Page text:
LIST OF FIGURES


Figure 1: Peacekeeping Spectrum and Terminology 80

Figure 2: Life-Cycle of a Conflict 85

Figure 3: Ending Civil Wars and Building Peace 1970-2002 90

Figure 4: México’s Military Expenditure 106

Figure 5: Level of Coercion 187

Figure 6: Level of Force and Consent in PKO 190

Figure 7: Level of Force, Consent and Legitimacy 192

Figure 8: Operationalization of the Peacekeeping Partnership 197

Figure 9: Possible Transition in the Life of a Mission 214

Figure 10: Number of Argentine Personnel in UNPKO 294

Figure 11: Argentine Military Spending 296

Figure 12: Japan Defence Spending 316

Figure 13: Public Support to SDF Participation in UNPKO 335

Figure 14: Japanese Public Opinion PKO and Constitutional Reform 337

Figure 15: México’s and UNPK Principles’ Compatibility 346

Figure 16: Selective Peacekeeping for México 355





LIST OF TABLES


Table 1: Drug Interdiction by the Mexican Armed Forces 137

Table 2: DN-III Actions Tropical Storms (2000-2005) 139

Table 3: México’s Interventions at UN Fora 151

Table 4: México’s International Humanitarian Assistance 156

Table 5: México’s International Humanitarian Assistance 157

Table 6: Military Operations versus Peacekeeping 178

Table 7: Functions of Multidimensional PKO 195

Table 8: Control Offices in UNPKO 225

Table 9: Civil-military Cultural Differences 227

Table 10: Motivations for UN Peacekeeping Participation 240

Table 11: Motivations for Mexican Participation in UN Peacekeeping Operations 242

Table 12: The Growth of UNPKO: 1988-2007 251

Table 13: Political Regional Arrangements 264

Table 14: Argentine Women in Uniform 285

Table 15: Geographical Distribution of Argentine Deployment to UNPKO 292

Table 16: Argentina White Helmets versus México Plan DN-III 298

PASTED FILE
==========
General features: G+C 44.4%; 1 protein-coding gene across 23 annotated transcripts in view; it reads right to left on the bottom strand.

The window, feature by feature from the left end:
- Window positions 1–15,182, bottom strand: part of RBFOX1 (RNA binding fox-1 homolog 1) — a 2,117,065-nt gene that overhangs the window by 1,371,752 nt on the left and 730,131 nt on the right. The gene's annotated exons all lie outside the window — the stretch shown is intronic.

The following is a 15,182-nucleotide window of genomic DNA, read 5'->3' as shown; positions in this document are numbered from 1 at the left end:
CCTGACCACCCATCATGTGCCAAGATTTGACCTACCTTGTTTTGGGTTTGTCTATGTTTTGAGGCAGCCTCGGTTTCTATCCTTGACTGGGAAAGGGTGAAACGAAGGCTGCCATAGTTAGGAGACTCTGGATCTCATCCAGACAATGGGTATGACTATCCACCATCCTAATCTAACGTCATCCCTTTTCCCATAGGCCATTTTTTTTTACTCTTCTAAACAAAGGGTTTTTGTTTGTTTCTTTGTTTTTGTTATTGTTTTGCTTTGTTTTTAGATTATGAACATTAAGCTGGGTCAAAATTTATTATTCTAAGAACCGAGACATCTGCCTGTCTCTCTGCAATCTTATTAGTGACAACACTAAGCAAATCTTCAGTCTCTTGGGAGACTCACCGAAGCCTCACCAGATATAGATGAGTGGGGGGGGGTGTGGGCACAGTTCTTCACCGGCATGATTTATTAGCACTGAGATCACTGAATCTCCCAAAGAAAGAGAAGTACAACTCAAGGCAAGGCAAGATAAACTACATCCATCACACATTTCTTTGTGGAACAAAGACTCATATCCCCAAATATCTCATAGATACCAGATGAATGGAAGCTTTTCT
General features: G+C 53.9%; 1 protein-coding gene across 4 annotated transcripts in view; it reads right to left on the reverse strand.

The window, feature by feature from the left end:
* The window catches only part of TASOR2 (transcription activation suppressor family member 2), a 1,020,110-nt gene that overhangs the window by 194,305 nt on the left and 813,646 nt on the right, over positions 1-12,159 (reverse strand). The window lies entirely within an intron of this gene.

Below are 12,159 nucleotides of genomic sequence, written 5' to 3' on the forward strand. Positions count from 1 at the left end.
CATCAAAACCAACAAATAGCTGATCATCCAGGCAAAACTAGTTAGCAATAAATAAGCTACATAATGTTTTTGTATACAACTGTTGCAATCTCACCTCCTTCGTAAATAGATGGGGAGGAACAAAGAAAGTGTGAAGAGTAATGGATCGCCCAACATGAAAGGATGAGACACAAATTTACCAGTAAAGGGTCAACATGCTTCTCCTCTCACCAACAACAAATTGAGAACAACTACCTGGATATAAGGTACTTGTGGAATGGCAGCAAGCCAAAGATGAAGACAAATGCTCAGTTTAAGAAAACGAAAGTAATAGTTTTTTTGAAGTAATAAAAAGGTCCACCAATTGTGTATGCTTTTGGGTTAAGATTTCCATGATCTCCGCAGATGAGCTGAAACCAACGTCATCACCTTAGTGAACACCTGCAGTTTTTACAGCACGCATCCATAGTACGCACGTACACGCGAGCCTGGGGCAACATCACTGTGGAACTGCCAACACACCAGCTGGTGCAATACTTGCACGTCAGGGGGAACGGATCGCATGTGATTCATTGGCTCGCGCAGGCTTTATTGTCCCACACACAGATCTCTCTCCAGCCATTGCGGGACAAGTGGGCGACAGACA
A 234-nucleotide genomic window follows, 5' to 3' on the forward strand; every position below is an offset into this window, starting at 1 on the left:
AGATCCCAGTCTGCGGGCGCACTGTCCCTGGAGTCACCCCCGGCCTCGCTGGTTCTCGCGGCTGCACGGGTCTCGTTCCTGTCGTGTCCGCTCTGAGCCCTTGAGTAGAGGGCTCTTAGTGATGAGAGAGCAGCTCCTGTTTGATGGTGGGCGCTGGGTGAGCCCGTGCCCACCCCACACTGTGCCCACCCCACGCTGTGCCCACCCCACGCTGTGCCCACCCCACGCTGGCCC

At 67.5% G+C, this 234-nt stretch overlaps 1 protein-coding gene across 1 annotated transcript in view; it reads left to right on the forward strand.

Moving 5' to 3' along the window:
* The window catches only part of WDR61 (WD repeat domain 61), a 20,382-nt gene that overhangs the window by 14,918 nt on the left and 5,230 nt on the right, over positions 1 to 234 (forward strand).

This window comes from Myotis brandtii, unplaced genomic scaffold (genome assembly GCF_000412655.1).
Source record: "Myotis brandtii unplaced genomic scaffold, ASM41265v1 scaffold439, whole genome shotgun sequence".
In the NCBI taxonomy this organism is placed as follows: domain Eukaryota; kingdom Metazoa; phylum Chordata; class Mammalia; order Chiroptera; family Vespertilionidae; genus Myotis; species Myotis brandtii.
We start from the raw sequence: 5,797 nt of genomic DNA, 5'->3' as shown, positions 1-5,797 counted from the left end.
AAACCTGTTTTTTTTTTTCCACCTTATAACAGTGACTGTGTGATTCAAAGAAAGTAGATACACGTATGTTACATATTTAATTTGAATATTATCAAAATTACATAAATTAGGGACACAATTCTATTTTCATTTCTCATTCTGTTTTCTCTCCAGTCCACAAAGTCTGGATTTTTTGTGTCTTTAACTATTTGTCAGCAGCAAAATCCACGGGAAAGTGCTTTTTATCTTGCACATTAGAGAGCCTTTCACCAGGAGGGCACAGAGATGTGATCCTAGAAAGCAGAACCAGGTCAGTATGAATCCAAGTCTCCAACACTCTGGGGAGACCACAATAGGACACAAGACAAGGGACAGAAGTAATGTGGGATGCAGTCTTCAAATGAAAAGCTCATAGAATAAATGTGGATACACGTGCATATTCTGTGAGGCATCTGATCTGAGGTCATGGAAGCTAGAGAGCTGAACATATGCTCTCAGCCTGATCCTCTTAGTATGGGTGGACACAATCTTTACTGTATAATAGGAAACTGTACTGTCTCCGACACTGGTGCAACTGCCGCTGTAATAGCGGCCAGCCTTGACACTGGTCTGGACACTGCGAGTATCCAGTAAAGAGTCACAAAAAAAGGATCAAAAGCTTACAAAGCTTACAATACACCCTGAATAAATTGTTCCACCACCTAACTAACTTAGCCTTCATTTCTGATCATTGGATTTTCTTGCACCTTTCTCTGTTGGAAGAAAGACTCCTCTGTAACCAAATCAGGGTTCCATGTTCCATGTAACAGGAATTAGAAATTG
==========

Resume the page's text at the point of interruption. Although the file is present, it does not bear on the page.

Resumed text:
Table 17: Japan Participation in International Peace Co-Operation Activities 331

Table 18: México’s Foreign Policy Principles in UN Charter 345

Table 19: Lessons and Target Foci for Policy-Makers 357



ABSTRACT
Structural and conceptual changes in the international system and non-traditional, intermestic forms of violence have rendered military power alone insufficient to restore and maintain international peace and security; and no individual state can do this alone. Security is now at the centre of the international relations while the necessity to cooperate for international security is increasingly accepted. Mexico’s necessity to cooperate (arguably created by a series of factors manifested at both the national and the international planes, such as the New Threats and international pressure) comes at the time that it experiences democratization process (also with domestic and international ramifications). Modern Peacekeeping Operations are examined as a potential contribution by México to international security. This study argues that “Selective Peacekeeping,” a term proposed by this author – meaning participating only in “selected” UN peacekeeping operations, performing only “selected” functions – can serve both ends: it can be a more central feature of México’s foreign policy in response to international security, and the catalyst for modernizing its armed forces to deal more efficiently with new domestically perceived threats, such as drug trafficking, organized crime and terrorism. Obstacles that need to be overcome by México, such as domestic opposition and a traditional non-involvement policy, and the benefits of its participation, are identified. Key aspects of modern peacekeeping help recognizing strengths and weaknesses of the Mexican military for active participation in international security. For comparative purposes, this study examines the cases of Argentina and Japan’s involvement in Peacekeeping Operations. First, the case of Argentina underscores the role of UN peacekeeping participation as reform catalyser and policy harmonizer. Second, the case of Japan shows an effective use of safeguards to limit participation in Peacekeeping Operations, and consequently, within constitutional restraints. The study concludes proving that México’s foreign policy principles are compatible with those of UN Peacekeeping and erases the idea of unconstitutionality for these kinds of operations. A series of policy recommendations for successful Mexican participation in UN Peacekeeping Operations are included at the end.